Steamy saga of when mail met rail
THERE is something romantic about long train journeys.
Listen carefully and you can almost hear the Coronation Scot music, or, more likely for philatelists, the Night Mail documentary film, words by W H Auden narrated to the rhythm of the rail by John Grierson.
Some think they missed a trick by not conveying Queen Elizabeth’s coffin by train from Edinburgh to London, going slowly though the major towns and cities so locals could pay their respects. There may well have been
Coronation Scot - click on image to hear the music
logistical problems with that, but just venturing the idea does emphasise a link between the public and the transport.
Carrying mail by train was mooted in the very early days of the railway. The service started in November 1830 and carried on for 166 years.
As stamp collectors we tend to view travelling post offices (TPOs) in terms of routes, marks, and mileage. A new book, Mail On Rail, by Peter Johnson, looks at things more from the train operators’ point of view.
I must admit this is not really my thing, so it is a complement to Mr Johnson that as well as being lavishly illustrated the book is
also a good read and packed with information. He starts with a history of the TPOs and the problems of the reliability of the services which was hopeless and how fast a train should be travelling at – the Post Office suggested an average of 25mph which must have been astonishingly fast at the time. Until the railway the fastest thing that could transport a person was a horse which goes at about 12 miles an hour at a canter.
Working on a TPO could, and often was, dangerous. For example, right up until 1971 Workers would snatch the bags hanging from trackside posts and simultaneously drop bags from the train into nets beside the railway line. It may just be my morbid streak, but I found some of the more interesting parts was Johnson’s account of the accidents to staff on TPOs including poor Henry Cole Silk who managed to be on three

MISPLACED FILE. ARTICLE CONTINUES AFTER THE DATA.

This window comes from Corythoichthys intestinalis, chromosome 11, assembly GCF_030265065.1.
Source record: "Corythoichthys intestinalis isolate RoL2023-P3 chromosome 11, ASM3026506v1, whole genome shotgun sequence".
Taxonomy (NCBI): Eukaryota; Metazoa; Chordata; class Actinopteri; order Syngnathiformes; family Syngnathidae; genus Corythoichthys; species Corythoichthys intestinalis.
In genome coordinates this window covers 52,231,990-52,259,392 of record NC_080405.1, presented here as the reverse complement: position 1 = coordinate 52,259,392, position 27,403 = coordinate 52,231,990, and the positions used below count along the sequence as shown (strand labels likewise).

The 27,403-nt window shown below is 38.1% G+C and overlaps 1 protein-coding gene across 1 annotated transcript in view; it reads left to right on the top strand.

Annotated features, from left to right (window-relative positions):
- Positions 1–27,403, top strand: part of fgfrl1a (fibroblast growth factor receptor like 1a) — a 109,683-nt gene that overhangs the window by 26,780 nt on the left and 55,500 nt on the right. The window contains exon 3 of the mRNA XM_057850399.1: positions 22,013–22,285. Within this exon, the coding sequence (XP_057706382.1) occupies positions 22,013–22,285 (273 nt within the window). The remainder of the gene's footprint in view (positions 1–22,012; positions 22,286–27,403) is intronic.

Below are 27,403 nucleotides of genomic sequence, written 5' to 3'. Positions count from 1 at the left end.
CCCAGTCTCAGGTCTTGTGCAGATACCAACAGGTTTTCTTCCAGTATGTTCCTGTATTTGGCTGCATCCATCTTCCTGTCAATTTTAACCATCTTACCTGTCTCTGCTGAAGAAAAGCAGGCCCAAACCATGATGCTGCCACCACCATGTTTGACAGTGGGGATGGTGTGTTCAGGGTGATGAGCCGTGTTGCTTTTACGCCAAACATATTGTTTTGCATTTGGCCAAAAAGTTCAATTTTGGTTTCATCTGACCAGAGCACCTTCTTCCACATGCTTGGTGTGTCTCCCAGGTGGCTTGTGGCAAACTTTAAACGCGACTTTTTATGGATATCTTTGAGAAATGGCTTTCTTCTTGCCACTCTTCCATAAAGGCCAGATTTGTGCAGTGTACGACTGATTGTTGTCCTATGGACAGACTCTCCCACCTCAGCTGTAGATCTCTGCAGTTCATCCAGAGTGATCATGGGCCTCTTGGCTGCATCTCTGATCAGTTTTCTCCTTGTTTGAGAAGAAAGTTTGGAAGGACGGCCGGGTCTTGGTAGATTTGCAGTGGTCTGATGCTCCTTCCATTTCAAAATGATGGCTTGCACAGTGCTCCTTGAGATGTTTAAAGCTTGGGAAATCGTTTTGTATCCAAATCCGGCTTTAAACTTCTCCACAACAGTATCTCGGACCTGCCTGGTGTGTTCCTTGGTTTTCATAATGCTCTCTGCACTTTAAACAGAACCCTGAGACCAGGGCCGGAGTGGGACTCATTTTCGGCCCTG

Night Mail: click on the image to see the film
trains all of which were involved in accidents including the Abergele disaster where 33 people were killed.
There is a whole section on the London Railway which operated first with pneumatic tube until replaced by the automatic electric railway which some of you may have ridden on when visiting the Postal Museum.
If you collect train mail the book is a must, if not there is enough here to easily justify the cost simply because it is a good read with some great pictures. Highly recommended.
MAIL ON RAIL by Peter Johnson is published by Pen And Sword Books and can be purchased from their website on this link:
The price is £31.50 plus P&P.
Illustrations: 200 colour & black and white illustrations & maps
Published: 2nd September 2022